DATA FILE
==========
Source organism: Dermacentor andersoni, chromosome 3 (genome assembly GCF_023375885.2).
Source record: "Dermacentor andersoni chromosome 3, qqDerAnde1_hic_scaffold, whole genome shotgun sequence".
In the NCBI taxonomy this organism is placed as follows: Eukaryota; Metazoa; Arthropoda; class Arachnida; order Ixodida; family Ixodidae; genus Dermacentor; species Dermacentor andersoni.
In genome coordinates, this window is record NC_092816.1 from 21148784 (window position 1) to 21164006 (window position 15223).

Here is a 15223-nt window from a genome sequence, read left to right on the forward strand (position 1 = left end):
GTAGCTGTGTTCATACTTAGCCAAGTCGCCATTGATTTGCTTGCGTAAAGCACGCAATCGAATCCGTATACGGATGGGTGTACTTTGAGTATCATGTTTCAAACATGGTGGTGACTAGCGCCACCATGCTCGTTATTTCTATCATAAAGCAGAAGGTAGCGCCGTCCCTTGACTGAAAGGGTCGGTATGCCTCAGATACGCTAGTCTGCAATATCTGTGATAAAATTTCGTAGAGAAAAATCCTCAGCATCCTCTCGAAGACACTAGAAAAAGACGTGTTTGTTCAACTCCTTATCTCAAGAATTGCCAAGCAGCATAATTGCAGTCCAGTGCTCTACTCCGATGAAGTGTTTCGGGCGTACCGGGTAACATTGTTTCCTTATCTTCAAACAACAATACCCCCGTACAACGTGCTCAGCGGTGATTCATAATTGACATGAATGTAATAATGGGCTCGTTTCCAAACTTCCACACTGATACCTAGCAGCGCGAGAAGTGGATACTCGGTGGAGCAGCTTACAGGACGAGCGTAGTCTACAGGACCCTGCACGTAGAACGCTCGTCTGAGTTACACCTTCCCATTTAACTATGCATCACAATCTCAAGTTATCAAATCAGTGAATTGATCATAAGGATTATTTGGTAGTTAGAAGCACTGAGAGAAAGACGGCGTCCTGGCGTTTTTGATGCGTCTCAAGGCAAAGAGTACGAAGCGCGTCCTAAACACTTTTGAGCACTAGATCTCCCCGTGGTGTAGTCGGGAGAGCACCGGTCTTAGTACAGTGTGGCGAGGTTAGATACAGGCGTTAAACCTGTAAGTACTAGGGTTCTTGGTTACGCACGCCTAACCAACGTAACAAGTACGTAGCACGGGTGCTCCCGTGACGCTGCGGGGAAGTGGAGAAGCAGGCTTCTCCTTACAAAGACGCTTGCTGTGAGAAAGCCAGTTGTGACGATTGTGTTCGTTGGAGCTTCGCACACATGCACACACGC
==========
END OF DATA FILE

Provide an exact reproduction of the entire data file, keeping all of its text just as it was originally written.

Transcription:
Source organism: Dermacentor andersoni, chromosome 3 (genome assembly GCF_023375885.2).
Source record: "Dermacentor andersoni chromosome 3, qqDerAnde1_hic_scaffold, whole genome shotgun sequence".
In the NCBI taxonomy this organism is placed as follows: Eukaryota; Metazoa; Arthropoda; class Arachnida; order Ixodida; family Ixodidae; genus Dermacentor; species Dermacentor andersoni.
In genome coordinates, this window is record NC_092816.1 from 21148784 (window position 1) to 21164006 (window position 15223).

Here is a 15223-nt window from a genome sequence, read left to right on the forward strand (position 1 = left end):
GTAGCTGTGTTCATACTTAGCCAAGTCGCCATTGATTTGCTTGCGTAAAGCACGCAATCGAATCCGTATACGGATGGGTGTACTTTGAGTATCATGTTTCAAACATGGTGGTGACTAGCGCCACCATGCTCGTTATTTCTATCATAAAGCAGAAGGTAGCGCCGTCCCTTGACTGAAAGGGTCGGTATGCCTCAGATACGCTAGTCTGCAATATCTGTGATAAAATTTCGTAGAGAAAAATCCTCAGCATCCTCTCGAAGACACTAGAAAAAGACGTGTTTGTTCAACTCCTTATCTCAAGAATTGCCAAGCAGCATAATTGCAGTCCAGTGCTCTACTCCGATGAAGTGTTTCGGGCGTACCGGGTAACATTGTTTCCTTATCTTCAAACAACAATACCCCCGTACAACGTGCTCAGCGGTGATTCATAATTGACATGAATGTAATAATGGGCTCGTTTCCAAACTTCCACACTGATACCTAGCAGCGCGAGAAGTGGATACTCGGTGGAGCAGCTTACAGGACGAGCGTAGTCTACAGGACCCTGCACGTAGAACGCTCGTCTGAGTTACACCTTCCCATTTAACTATGCATCACAATCTCAAGTTATCAAATCAGTGAATTGATCATAAGGATTATTTGGTAGTTAGAAGCACTGAGAGAAAGACGGCGTCCTGGCGTTTTTGATGCGTCTCAAGGCAAAGAGTACGAAGCGCGTCCTAAACACTTTTGAGCACTAGATCTCCCCGTGGTGTAGTCGGGAGAGCACCGGTCTTAGTACAGTGTGGCGAGGTTAGATACAGGCGTTAAACCTGTAAGTACTAGGGTTCTTGGTTACGCACGCCTAACCAACGTAACAAGTACGTAGCACGGGTGCTCCCGTGACGCTGCGGGGAAGTGGAGAAGCAGGCTTCTCCTTACAAAGACGCTTGCTGTGAGAAAGCCAGTTGTGACGATTGTGTTCGTTGGAGCTTCGCACACATGCACACACGC